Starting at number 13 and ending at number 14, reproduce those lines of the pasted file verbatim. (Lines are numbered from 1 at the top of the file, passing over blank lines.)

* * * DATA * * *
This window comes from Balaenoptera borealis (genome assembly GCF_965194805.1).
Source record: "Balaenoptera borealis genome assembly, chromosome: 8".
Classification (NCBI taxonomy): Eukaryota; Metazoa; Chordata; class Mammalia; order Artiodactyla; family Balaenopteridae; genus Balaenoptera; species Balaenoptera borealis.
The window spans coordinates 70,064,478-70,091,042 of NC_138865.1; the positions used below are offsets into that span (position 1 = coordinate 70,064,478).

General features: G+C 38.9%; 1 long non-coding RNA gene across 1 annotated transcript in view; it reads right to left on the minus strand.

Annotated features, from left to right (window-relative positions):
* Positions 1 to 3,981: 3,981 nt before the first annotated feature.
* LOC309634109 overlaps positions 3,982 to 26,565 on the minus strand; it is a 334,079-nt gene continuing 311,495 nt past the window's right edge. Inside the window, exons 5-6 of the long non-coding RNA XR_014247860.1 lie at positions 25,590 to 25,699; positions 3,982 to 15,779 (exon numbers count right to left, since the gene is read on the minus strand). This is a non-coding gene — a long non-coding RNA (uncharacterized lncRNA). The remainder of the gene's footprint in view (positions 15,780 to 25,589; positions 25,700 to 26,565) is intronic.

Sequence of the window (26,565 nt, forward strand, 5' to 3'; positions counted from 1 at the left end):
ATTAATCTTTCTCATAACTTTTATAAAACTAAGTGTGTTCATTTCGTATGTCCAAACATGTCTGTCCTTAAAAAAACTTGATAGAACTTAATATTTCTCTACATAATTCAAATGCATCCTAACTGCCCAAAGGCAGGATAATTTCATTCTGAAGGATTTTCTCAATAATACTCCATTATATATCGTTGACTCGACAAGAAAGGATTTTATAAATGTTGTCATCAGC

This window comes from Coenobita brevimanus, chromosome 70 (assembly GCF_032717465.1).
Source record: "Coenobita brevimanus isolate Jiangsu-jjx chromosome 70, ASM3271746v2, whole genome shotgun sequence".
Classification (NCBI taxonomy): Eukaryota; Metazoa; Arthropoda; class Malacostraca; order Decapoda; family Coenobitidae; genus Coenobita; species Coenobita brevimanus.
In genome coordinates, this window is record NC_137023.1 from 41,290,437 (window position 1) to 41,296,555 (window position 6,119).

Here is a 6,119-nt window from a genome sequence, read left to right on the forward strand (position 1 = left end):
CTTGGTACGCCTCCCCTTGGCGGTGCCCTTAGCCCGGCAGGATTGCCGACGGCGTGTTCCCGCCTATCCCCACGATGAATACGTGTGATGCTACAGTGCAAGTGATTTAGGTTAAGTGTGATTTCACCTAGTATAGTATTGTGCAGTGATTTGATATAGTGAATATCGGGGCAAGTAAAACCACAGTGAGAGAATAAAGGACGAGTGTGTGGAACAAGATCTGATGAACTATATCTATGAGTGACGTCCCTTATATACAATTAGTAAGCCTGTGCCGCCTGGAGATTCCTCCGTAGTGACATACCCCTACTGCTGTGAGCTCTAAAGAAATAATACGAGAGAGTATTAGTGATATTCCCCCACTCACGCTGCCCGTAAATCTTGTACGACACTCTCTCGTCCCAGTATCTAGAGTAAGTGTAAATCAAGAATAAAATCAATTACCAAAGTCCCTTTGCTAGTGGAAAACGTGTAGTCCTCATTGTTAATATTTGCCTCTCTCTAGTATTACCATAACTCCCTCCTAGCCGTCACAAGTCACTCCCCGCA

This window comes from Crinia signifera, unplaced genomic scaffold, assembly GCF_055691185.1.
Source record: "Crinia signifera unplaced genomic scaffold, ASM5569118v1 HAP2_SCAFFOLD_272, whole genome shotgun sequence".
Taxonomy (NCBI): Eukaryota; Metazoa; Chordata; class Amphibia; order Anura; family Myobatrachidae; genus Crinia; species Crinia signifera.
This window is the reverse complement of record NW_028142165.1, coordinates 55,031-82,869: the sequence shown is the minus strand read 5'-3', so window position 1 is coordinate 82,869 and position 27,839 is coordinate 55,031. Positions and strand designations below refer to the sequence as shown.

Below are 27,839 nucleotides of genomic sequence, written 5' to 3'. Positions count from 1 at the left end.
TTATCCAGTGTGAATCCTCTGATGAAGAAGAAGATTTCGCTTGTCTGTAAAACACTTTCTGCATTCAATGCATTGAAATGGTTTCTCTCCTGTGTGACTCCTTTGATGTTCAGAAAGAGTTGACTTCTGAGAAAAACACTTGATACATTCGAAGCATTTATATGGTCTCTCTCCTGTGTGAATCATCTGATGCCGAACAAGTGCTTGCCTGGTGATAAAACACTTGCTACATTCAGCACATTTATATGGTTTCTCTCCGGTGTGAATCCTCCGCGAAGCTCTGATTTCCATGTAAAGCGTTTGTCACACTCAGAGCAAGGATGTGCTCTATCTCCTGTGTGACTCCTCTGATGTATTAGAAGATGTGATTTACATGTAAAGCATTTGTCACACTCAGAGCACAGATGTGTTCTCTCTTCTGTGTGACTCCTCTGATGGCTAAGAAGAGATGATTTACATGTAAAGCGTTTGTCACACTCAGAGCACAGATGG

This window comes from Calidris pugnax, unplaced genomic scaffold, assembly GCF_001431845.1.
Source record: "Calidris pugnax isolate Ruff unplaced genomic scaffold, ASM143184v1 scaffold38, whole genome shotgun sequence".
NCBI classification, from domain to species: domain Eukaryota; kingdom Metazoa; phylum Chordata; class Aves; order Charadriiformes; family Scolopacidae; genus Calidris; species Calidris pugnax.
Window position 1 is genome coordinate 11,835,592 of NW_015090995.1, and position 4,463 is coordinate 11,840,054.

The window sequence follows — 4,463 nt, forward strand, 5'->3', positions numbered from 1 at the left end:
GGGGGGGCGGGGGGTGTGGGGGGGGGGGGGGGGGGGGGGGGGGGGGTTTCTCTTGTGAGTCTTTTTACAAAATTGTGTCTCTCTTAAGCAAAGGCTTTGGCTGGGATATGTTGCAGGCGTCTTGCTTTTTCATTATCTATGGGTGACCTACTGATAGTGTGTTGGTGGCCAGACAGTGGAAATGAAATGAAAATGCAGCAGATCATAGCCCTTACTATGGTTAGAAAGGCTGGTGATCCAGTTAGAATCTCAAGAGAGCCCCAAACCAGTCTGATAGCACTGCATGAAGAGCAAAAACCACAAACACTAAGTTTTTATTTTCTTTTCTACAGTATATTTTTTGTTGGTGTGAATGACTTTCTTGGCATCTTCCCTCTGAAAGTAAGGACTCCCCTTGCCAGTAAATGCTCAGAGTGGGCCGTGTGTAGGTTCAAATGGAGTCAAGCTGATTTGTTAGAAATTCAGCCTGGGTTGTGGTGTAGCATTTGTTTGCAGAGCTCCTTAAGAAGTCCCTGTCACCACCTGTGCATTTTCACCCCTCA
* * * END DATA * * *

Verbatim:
Classification (NCBI taxonomy): Eukaryota; Metazoa; Arthropoda; class Malacostraca; order Decapoda; family Coenobitidae; genus Coenobita; species Coenobita brevimanus.
In genome coordinates, this window is record NC_137023.1 from 41,290,437 (window position 1) to 41,296,555 (window position 6,119).